House Committee Substitute

HCS/SCS/SB 635 - Currently, irrevocable standby letters of credit issued by a federal home loan bank possessing the highest credit rating by at least one nationally recognized rating agency are listed as acceptable collateral for public deposits. This act removes the reference to credit ratings.

This act modifies the law governing the establishment, improvement and maintenance of private roads.

This act establishes a process for establishing a plan of maintenance for private roads when adjoining homeowners or homeowners who hold easements to use private roads are unable to agree in writing upon a plan of maintenance for a private road. If the homeowners are unable to agree to a plan of maintenance, one or more of the homeowners may petition the circuit court for an order establishing a plan of maintenance.

Under the terms of the act, the cost of the maintenance plan for a private road must be apportioned among the homeowners according to the use and benefit to the residential property benefitted by the access as mutually agreed by the homeowners or as ordered by the court. The method of apportionment established by the homeowners or ordered by the court may be based on equal division, residential assessed value, usage or benefit or other methods.

The act provides that a court may implement the same procedures to order a plan of maintenance for establishing or widening a private road. The act further provides that the court may appoint disinterested commissioners to determine a maintenance plan and the apportionment of costs.

If homeowners are unable to agree upon the designation of a supervisor to complete a maintenance plan, then the commissioners appointed by the court shall designate a supervisor. The appointed supervisor shall be compensated in the same manner as the commissioners.

Under the act, any agreement executed by all owners for, or final order approving, a plan of maintenance shall be recorded with the county recorder of deeds. Under the terms of the act, adjoining landowners or holders of an easement to use a private road may bring an action to enforce the maintenance plan, whether as mutually agreed or as ordered by the court.

The act allows a prior agreement or court order establishing a plan of maintenance to be amended or modified and may be restated at any time by a recorded agreement signed by all the homeowners or other benefitted owners. A court proceeding to amend, modify, or restate a plan of maintenance shall not be filed sooner than 7 years from the entry of a prior order unless there is prima facie evidence showing that the real property benefitted by the private road has been developed or divided in a manner rendering the plan of maintenance obsolete or showing that the existing apportionment of the use and benefit is inequitable.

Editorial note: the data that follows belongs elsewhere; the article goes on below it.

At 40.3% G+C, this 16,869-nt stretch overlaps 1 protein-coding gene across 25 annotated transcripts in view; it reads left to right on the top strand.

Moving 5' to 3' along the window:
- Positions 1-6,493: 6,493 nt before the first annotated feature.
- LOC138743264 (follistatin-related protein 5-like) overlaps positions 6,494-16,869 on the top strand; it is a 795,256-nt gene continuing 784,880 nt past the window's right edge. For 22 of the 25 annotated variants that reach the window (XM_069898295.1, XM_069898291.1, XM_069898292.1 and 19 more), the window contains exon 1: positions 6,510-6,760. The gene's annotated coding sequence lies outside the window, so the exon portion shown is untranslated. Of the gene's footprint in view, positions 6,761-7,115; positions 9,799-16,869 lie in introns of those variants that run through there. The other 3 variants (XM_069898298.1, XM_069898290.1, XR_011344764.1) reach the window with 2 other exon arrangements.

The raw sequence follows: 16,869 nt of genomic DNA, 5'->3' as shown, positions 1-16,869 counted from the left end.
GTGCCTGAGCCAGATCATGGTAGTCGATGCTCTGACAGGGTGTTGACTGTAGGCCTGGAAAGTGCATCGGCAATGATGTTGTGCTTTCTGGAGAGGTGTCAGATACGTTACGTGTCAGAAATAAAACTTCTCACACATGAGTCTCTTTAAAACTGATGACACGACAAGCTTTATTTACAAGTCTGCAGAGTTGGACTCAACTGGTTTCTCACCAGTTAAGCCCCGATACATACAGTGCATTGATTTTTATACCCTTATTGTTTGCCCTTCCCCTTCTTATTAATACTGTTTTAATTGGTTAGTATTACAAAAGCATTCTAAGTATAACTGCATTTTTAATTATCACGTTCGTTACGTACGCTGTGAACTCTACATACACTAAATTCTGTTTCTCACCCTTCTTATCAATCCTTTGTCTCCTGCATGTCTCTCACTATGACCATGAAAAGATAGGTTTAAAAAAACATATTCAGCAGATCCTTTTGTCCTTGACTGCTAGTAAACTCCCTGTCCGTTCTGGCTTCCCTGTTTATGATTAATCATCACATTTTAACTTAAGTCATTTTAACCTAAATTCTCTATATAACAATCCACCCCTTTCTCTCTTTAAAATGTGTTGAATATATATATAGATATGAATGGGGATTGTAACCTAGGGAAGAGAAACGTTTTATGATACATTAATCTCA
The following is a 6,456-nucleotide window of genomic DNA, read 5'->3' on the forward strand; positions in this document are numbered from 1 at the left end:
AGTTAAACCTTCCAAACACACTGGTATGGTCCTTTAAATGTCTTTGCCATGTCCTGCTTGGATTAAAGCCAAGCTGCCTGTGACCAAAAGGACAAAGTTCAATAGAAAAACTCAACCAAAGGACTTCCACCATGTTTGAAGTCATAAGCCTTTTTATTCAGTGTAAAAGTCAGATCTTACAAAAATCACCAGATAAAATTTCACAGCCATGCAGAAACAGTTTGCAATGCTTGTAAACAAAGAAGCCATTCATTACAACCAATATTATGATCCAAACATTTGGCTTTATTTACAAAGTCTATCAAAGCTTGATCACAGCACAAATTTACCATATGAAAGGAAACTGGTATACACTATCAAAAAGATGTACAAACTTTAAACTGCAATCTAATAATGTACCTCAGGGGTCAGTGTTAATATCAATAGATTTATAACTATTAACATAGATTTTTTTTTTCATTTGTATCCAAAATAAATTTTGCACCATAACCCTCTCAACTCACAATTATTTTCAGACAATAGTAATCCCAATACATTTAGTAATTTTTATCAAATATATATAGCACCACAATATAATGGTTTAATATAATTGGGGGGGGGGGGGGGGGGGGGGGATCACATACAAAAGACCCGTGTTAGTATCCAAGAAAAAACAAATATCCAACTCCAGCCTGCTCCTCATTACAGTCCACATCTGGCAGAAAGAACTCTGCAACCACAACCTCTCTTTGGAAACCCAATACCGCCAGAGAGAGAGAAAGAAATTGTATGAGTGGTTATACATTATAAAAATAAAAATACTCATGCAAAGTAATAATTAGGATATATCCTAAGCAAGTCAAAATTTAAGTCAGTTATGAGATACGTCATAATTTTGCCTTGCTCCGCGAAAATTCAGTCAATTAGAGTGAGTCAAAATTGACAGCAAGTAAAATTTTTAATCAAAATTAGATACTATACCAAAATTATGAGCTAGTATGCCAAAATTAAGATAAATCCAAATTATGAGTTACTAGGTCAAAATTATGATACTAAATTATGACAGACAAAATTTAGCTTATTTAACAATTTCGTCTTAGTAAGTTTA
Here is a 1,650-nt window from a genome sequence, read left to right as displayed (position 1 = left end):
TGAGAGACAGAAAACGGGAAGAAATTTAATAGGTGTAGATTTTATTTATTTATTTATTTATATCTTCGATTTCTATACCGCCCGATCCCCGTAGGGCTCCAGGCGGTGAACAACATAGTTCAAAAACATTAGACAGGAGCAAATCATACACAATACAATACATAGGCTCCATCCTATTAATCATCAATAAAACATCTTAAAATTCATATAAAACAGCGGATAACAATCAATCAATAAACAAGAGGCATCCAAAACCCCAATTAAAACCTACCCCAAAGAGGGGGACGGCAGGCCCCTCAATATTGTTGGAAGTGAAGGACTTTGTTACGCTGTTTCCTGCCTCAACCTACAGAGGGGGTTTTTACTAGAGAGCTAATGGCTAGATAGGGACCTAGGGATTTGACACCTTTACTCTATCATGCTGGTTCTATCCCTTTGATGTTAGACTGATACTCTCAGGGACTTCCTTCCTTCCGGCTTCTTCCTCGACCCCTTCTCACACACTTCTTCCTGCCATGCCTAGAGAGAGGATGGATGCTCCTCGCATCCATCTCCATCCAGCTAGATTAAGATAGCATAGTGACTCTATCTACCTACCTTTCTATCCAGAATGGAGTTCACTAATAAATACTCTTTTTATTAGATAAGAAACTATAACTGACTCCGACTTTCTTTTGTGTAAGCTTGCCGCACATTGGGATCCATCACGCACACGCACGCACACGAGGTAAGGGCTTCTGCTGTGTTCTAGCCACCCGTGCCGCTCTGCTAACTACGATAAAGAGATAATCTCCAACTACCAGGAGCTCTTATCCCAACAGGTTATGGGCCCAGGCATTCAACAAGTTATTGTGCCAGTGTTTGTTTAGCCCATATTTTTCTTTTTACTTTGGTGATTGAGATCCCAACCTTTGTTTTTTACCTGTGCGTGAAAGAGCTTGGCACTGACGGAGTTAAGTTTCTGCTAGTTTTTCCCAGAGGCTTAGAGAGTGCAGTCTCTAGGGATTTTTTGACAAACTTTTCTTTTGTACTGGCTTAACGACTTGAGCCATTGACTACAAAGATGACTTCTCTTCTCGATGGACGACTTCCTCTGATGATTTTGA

For the purposes of obtaining a maintenance order, the act defines "private road" as any private road established under chapter 228 or any easement of access which provides a mean of ingress and egress by motor vehicle for any owners of residences from such homes to a public road. The act specifies that private roads do not include roads owned by the United States, the state of Missouri, or other political subdivisions. The act also specifies that the provisions of law that pertain to the establishment and maintenance of private roads shall not apply to roads created by or included in any recorded plat referencing or referenced in an indenture or declaration creating an owner's association, regardless of whether such road is designated as a common element. In addition, the private road statutes shall not apply to any land or property owned or operated by any railroad regulated by the Federal Railroad Administration.

Currently, certain banks, savings institutions, and credit unions are required to file a notice with the Missouri Real Estate Appraisers Commission that includes some of the same information and certifications that real estate appraisal management companies must file. This act eliminates the requirement that these banks, savings institutions, and credit unions file this notice.

Currently, Missouri banks and trust companies with trust powers, and national banks with trust powers under United States laws with their principal place of business in Missouri, are authorized to transfer fiduciary obligations consisting only of irrevocable life insurance trusts to the Missouri trust office of an out of state bank with trust powers or to an out of state trust company. This act allows all banks, trust companies, and national banks with trust powers, regardless of location, to transfer those obligations to any such banks and trust companies.

This act is similar to SB 71 (2011), HB 1308 (2012), HCS #2/HB 1524 (2012), SB 579 (2012), HB 1103 (2012), HB 1349 (2012), and SCS/SB 623 (2012).


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